You can state a termination date in the document, so that it will automatically become legally ineffective after that date. If you don’t, it can remain effective until your death or you revoke it. If it’s not a durable power of attorney form, it will lapse when you become incapacitated, e.g., being unconscious in the hospital or suffering from dementia. California Probate Code Section 4126
You can create what’s called a springing power of attorney, which only becomes effective upon a named event or contingency, such as a certain date or your incapacity. You may require that a named person, such as a physician, signs a written declaration that such an event or contingency has occurred. California Probate Code Section 4129
The form may be revoked according to the terms included for revocation, or by giving notice of revocation to the agent. If the principal dies, the marriage between the principal and agent is annulled or dissolved, or the purpose of the POA has been fulfilled, the agent’s authority will lapse. The agent’s authority will also automatically terminate if the agent dies, resigns, becomes incapacitated, or is removed by the principal. California Probate Code Section 4152
General Power of Attorney
Q: What is a General Power of Attorney
A General Power of Attorney is a legal document which gives the person you choose (the agent) the power to manage your assets and financial affairs while you are alive. The document must be signed by you (the principal) while you have the required legal capacity to give your agent clear and concise instructions. The appointment may be for a fixed period and can be revoked by you at any time providing you still have the legal capacity to do so. A power of attorney ceases when you die. The executor named in your will then takes over the responsibilities of your estate.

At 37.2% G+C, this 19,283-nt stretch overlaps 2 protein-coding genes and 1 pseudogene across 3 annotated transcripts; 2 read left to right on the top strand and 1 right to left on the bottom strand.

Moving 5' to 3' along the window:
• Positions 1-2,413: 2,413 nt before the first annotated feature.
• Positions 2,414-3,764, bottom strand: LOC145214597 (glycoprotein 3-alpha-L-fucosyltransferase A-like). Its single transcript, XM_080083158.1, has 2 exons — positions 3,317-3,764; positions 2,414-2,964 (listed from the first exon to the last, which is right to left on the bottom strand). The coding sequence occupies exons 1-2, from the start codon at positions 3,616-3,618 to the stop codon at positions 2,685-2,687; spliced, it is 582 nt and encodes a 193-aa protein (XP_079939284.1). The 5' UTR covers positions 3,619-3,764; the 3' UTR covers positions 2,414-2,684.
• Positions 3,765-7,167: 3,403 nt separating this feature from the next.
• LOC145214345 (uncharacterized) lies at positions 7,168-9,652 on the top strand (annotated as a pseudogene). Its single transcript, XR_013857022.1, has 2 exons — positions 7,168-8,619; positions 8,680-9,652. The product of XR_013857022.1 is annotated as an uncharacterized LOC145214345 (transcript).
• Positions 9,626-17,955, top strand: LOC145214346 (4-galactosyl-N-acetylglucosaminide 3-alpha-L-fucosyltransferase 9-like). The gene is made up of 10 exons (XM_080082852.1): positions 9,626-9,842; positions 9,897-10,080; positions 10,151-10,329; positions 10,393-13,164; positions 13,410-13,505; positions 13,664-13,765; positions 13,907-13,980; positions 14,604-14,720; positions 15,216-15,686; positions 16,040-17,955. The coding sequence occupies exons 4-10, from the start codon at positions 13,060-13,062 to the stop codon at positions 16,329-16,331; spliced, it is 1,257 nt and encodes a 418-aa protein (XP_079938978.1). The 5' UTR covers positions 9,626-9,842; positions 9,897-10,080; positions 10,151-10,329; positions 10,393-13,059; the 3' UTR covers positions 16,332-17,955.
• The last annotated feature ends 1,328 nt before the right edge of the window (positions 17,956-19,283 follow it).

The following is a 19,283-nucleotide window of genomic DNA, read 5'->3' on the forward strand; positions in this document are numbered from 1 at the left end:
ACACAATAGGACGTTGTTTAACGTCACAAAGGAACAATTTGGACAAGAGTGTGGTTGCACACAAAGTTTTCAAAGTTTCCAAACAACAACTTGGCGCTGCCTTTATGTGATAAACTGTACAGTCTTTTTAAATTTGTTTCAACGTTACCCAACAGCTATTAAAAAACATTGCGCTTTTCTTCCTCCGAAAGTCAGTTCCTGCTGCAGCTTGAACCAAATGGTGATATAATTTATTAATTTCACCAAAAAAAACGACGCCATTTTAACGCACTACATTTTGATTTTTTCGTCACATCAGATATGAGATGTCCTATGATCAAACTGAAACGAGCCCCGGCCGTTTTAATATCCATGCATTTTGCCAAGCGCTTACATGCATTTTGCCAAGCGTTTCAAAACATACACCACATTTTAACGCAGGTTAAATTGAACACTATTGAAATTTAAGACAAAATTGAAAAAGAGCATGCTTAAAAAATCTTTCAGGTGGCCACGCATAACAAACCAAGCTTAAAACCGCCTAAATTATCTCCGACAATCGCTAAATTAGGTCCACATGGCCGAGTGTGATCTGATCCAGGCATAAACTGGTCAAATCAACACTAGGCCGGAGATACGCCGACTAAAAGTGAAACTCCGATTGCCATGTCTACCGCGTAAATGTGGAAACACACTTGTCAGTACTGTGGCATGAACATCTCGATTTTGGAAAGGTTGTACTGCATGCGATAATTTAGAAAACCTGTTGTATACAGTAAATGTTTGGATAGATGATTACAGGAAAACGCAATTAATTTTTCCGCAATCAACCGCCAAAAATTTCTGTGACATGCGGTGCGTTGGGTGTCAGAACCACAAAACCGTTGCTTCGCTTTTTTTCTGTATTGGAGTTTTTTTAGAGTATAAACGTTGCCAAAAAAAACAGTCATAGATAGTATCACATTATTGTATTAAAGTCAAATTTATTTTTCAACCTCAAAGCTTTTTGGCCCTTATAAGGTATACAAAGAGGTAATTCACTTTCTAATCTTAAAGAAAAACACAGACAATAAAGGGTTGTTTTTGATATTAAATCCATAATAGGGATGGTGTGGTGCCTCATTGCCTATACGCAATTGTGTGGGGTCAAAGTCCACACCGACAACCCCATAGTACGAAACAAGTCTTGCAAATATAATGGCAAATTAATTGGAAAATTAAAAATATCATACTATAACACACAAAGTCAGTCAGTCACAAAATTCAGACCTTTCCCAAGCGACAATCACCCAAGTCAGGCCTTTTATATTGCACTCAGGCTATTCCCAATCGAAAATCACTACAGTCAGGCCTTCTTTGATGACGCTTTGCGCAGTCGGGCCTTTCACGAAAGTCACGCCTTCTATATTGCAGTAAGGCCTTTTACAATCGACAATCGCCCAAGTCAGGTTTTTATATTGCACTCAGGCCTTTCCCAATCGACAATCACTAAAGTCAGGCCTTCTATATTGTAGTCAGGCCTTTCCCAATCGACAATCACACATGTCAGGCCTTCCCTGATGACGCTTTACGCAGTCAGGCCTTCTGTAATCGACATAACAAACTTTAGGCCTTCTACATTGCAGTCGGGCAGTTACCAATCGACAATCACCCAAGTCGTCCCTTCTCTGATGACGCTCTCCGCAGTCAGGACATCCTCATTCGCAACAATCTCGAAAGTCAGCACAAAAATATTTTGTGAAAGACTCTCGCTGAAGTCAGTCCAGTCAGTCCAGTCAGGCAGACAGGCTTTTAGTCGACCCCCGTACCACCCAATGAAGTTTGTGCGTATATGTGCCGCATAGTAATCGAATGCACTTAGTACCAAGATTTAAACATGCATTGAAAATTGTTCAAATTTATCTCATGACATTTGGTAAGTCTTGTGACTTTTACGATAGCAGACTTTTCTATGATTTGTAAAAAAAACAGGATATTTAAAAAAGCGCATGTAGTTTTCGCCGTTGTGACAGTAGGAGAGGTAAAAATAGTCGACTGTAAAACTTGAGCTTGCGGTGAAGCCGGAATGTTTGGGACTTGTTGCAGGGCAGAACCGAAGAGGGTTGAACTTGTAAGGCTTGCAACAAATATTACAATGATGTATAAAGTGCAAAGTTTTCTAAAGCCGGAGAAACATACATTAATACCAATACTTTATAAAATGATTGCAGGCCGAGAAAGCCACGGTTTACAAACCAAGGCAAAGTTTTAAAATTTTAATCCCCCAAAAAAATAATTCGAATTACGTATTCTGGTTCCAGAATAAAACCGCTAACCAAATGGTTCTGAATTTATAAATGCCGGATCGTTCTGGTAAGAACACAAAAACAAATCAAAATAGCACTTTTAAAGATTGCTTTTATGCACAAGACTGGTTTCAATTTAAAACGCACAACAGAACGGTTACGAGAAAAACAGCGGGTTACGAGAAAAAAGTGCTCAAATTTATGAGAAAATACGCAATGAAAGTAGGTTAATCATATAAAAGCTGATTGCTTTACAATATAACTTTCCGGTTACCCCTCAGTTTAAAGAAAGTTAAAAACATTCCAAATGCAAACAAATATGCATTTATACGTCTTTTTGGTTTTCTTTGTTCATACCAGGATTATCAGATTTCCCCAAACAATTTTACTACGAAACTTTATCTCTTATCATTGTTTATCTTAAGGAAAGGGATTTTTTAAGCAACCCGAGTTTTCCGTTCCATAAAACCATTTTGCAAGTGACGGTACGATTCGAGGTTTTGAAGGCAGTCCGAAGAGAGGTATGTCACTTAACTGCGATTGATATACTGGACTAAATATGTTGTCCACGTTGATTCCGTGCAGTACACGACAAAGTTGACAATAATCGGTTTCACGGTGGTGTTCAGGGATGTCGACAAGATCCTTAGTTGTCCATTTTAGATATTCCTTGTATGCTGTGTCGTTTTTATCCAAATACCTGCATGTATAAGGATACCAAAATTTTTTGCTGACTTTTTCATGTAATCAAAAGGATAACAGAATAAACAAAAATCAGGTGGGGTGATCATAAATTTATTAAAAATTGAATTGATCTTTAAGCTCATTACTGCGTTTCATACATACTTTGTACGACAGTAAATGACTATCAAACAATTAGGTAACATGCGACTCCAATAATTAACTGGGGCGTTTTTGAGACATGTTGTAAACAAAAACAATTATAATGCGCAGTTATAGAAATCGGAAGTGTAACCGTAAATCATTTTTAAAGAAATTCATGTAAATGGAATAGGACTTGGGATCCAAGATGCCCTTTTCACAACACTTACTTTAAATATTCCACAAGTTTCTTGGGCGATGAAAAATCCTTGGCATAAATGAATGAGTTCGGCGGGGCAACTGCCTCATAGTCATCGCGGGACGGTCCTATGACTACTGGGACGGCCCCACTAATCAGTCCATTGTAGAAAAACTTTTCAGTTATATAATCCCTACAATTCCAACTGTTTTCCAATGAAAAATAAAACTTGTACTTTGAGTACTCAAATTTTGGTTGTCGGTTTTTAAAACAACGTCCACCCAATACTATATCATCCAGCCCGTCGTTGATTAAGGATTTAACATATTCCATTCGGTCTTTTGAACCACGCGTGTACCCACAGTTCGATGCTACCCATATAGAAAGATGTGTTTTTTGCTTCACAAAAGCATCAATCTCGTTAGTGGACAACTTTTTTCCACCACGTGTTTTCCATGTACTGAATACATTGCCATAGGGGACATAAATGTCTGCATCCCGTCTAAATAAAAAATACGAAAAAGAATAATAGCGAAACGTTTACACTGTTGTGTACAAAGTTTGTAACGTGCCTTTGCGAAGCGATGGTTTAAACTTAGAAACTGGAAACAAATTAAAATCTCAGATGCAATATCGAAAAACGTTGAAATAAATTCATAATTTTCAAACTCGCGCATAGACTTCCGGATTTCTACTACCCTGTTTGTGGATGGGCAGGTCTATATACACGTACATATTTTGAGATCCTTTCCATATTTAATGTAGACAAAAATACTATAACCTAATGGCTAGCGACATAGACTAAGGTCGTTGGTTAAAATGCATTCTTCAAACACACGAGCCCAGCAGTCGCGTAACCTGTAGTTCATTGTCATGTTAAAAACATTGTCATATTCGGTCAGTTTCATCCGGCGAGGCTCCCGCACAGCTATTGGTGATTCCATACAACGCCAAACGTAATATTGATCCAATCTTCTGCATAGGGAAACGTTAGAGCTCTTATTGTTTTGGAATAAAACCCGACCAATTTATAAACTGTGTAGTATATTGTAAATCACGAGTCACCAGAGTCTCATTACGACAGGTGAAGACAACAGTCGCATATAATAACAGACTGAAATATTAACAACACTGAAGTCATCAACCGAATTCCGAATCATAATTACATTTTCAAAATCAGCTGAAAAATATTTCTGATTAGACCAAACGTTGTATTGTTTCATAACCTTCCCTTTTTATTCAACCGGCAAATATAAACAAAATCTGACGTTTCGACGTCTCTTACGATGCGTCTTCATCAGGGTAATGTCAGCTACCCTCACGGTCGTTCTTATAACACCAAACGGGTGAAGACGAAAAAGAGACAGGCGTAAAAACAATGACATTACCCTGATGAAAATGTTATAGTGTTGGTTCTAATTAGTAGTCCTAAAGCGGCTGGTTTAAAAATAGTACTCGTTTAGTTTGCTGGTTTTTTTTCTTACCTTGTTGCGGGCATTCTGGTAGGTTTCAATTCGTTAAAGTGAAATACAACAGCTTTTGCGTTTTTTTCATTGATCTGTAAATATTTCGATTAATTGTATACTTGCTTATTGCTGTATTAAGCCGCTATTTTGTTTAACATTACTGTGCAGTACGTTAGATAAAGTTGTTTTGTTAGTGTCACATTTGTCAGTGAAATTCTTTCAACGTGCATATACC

Living Will and Health Care Power of Attorney
Q: What is a Living Will and Health Care Power of Attorney?
A: A Health Care Power of Attorney is a legal document that allows an individual to designate another person to make medical decisions for him or her when he or she cannot make decisions for himself or herself. In other words it names someone who stands in your shoes and tells the doctors what to do or what not do for you.
A Living Will is a document that allows a person to explain in writing which medical treatment he or she does or does not want during a terminal illness. A terminal illness is a fatal illness that leads ultimately to death. A Living Will takes effect only when the patient is incapacitated and can no longer express his or her wishes. The will states which medical treatments may be used and which may not be used to die naturally and without the patientís life being artificially prolonged by various medical procedures. Although the term Living Will may indicate that it is a Will, in reality, it is more similar to a Power of Attorney than a Will.
Limited or Special Power of Attorney?
Q: What is a limited or special power of attorney?
A: A Limited power of attorney is one which is limited to a specific act or particular purpose. It is also referred to as special power of attorney. A limited power of attorney allows the Principal to give only specific powers to the agent.
Life Documents Planning Package
The documents in this package includes a Will, Living Will, Power Of Attorney and other Forms.